Growing up in Albuquerque, high school junior Brook Chavez, who is Diné, never had a Native American teacher until last year, when she took a Navajo language and culture class.
There, the 16 year old learned more about her culture and connected with other Diné youth, coming away prouder about who she is. She felt understood by her teacher, David Scott, also Diné, in ways she hasn’t always in the classroom.
“I learned a lot about my clans, my stories,” Chavez said, adding that at the end of the first semester, she and her classmates performed at Native American Winter Stories, an Albuquerque Public Schools (APS) event. “That’s one of my fondest memories because I got to dress up traditional with all my friends.”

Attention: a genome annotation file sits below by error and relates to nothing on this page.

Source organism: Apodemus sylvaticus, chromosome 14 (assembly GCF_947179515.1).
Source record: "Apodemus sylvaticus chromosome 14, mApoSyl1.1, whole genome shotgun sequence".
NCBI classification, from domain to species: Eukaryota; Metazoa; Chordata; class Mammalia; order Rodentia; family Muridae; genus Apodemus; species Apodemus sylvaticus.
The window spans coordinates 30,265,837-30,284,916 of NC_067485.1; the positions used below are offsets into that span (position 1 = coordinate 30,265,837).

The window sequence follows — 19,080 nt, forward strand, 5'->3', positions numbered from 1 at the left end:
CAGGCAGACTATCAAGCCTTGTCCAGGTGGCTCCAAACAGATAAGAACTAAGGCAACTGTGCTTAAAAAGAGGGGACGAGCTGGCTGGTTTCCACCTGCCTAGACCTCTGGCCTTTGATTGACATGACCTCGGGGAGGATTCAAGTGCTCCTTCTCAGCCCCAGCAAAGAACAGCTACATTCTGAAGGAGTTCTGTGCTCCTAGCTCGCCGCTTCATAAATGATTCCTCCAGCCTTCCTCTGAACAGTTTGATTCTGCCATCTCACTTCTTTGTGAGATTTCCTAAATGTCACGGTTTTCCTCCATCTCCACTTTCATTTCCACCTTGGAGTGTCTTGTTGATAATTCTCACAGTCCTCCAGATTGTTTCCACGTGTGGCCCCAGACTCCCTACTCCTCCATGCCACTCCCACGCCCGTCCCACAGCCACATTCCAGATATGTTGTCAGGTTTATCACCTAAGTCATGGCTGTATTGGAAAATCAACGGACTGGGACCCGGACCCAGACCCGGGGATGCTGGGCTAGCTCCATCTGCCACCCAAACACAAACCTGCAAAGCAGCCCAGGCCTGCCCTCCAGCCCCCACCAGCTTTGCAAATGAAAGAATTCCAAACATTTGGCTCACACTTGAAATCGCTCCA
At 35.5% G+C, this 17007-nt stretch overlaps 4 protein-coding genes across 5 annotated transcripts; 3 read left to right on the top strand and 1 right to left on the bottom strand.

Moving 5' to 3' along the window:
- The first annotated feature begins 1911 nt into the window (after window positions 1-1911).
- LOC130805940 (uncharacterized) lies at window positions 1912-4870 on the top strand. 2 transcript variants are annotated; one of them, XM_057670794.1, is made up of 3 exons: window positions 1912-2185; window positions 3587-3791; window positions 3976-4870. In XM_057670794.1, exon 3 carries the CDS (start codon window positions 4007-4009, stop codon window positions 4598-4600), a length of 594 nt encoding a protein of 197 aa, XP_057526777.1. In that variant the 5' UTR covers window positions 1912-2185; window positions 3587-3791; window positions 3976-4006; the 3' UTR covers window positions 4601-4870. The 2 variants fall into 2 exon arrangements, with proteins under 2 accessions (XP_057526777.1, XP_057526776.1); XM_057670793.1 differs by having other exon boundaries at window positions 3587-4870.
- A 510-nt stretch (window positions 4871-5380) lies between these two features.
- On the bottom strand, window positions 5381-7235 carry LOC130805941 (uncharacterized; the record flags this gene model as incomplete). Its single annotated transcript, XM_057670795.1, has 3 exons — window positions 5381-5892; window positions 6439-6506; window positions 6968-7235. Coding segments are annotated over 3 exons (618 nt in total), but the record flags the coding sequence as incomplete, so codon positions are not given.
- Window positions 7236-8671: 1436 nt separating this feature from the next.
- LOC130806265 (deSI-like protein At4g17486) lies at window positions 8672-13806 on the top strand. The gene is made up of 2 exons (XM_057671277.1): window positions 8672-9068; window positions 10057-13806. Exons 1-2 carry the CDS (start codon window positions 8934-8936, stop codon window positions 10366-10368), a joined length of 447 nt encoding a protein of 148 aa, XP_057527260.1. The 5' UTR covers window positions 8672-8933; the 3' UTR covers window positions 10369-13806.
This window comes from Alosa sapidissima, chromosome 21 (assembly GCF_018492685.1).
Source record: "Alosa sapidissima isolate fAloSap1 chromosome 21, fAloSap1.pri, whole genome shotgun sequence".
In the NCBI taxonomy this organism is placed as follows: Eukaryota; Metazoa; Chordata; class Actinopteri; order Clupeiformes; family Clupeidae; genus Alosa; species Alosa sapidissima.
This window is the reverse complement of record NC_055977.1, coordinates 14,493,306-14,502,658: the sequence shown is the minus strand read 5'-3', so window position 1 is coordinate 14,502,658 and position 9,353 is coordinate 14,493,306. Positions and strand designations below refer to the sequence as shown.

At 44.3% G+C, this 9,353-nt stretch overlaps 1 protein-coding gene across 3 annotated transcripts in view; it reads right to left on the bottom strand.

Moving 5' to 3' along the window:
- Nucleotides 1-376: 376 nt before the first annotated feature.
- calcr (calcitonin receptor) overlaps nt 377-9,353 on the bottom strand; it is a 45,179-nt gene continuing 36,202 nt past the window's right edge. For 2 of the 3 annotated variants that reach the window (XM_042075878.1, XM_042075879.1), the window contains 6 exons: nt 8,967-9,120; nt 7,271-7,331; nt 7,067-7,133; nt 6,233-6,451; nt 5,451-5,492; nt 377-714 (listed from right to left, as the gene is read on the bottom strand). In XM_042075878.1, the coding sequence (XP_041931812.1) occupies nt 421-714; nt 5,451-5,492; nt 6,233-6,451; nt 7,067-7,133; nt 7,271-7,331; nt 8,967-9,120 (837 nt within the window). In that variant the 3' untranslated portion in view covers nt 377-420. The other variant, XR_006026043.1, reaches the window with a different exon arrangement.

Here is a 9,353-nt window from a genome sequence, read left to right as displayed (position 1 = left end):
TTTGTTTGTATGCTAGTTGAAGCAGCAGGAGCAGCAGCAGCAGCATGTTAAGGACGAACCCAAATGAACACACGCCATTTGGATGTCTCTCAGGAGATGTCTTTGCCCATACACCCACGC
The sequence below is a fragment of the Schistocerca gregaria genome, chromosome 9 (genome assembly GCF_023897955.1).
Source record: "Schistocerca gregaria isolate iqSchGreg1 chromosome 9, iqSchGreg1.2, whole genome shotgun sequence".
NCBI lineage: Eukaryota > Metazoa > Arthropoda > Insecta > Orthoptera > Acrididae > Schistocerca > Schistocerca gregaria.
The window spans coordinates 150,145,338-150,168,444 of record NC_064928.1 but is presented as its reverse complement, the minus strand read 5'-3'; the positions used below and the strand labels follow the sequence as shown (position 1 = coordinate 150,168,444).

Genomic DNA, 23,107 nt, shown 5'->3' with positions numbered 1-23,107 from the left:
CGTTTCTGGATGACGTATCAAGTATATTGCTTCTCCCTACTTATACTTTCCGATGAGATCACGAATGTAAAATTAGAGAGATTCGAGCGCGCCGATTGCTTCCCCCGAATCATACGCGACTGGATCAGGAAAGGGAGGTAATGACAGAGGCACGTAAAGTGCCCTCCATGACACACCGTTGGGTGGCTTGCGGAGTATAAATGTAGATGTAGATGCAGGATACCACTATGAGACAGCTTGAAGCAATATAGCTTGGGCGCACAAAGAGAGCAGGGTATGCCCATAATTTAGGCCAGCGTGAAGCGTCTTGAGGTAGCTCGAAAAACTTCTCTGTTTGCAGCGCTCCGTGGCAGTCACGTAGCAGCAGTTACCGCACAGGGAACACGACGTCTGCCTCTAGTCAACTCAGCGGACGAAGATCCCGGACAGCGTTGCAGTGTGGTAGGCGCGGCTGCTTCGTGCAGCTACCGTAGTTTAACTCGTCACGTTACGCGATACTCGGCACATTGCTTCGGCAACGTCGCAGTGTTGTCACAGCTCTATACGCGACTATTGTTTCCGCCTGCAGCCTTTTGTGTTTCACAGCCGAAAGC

Chavez just wishes she hadn’t had to wait so long.
There’s consensus among advocates and education officials that it’s important for teacher workforces to be representative of student populations, which research shows is linked to better student outcomes. Same-race teachers can act as important advocates and role models. But Chavez’s experience is one that many Native American children attending school in Albuquerque are unlikely to have in the classroom, at least in the near future.
While parents of nearly 10% of APS students report they have tribal affiliations, only 1.2% of teachers the district employed during the last school year were Native American, according to district data.
The state Public Education Department identified increasing racial diversity among teachers as a priority in its draft plan released in May in response to Yazzie/Martinez v. State of New Mexico, a 2018 court ruling that found the state has failed to provide an adequate education to Native children, among other student groups.
And district officials in Albuquerque say they’re working to hire more Native American teachers.